Then there is the National Hockey League, which traditionally tolerated the unofficial but very real job of “goon” – a player paid to fight opponents. To its credit, the league has cut back on mass brawls that were common a generation ago, but too late to help Jeff Parker, a former enforcer who died last year at 53 and was diagnosed, posthumously, as having
C.T.E., or chronic traumatic encephalopathy.
The N.H.L. seems to be taking its medical advice from the long-time avoidance tactics of the N.F.L. At least the N.H.L. does not stoop to confiscating passports from cheerleaders ferried out of the country.
Enough of this sordid business. It’s time for a truly clean sport: Coming up next month – from Russia! – the FIFA World Cup.
Ever since that White House Correspondents dinner Saturday night, I have not trusted my negative reactions.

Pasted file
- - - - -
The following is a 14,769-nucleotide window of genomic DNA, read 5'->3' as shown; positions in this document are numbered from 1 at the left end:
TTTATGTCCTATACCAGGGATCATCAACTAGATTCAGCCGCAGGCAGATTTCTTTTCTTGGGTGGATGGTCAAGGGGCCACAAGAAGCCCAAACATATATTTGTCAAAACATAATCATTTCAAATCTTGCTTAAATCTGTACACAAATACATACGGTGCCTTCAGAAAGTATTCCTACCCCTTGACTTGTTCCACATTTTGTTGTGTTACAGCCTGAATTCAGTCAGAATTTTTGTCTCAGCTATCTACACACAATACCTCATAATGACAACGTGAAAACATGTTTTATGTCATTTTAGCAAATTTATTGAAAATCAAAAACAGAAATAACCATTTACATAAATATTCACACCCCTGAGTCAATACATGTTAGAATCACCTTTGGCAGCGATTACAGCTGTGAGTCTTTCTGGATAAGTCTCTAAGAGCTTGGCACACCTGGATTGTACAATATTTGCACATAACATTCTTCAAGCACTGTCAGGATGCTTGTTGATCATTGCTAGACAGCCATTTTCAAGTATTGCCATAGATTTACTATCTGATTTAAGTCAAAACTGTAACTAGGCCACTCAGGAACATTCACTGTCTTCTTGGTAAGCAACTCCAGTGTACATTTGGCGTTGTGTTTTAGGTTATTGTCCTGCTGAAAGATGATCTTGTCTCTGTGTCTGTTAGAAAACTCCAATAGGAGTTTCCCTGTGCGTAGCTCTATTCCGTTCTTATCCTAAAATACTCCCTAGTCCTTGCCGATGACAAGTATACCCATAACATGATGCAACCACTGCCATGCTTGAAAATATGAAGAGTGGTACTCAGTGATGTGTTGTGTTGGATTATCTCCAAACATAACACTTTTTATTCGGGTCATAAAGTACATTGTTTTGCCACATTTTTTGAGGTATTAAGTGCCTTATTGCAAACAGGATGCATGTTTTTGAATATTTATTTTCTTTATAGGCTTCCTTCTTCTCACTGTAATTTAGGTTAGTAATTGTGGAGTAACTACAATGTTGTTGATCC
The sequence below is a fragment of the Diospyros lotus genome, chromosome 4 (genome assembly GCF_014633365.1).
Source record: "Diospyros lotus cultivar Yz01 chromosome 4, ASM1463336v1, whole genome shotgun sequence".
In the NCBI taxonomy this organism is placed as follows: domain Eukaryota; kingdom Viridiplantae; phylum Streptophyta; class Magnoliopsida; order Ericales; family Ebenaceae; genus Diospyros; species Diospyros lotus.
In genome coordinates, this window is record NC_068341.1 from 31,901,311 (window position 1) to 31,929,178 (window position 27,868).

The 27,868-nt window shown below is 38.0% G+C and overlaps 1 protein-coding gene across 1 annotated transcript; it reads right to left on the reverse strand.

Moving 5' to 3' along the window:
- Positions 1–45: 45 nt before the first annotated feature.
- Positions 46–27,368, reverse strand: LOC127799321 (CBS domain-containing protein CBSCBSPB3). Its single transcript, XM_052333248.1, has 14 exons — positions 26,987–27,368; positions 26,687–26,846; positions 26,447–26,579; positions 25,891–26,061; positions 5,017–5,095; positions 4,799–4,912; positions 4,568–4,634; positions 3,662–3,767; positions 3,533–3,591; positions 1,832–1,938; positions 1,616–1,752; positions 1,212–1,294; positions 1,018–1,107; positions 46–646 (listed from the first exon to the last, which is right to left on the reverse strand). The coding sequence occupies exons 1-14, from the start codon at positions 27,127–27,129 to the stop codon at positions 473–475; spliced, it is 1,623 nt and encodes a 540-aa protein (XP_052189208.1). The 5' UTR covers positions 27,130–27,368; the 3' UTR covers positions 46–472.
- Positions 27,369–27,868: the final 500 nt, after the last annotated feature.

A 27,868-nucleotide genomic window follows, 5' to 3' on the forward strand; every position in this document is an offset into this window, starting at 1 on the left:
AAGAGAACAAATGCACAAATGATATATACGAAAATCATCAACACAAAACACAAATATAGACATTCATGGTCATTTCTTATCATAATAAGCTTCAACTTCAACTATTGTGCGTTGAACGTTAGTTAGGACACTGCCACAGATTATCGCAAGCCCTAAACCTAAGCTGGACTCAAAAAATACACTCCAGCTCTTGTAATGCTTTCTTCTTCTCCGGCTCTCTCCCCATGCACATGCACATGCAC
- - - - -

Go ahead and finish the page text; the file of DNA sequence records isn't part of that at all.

I wanted to make sure I did not have a male-double-standard reaction to a female comedian who talked dirty about the disturbed man in the White House.
She, after all, did not say anything that my wife and I have not shouted at the tube in the last two years.
But there is a huge difference between insults hurled in a darkened tv den….or incessant breaking-news yammering on cable news….or kvetching on my own little therapy web site…or even actual news reported by my friend Michael S. Schmidt and other stars at the New York Times and Washington Post….and a raunchy televised monologue in a huge room filled with DC types.
So despite judgments by my wife….and Masha Gessen in The New Yorker….that the speech was righteous and prophetic, I am reminded why the Times, my former employer, does not participate in the annual dinner.
The Times also does not let its staff vote for awards – sports, entertainment, anything – because, as I understand it, the Times’ job is to report news rather than make news with a quirky vote for the Baseball Hall of Fame or something else trivial.
The Times has been way ahead of the curve on ducking the dinner, which may have been a grand old Washington custom when (male) swamp-dwellers smoked cigars and chuckled at musty jokes about Franklin Pierce’s golf game, or whatever.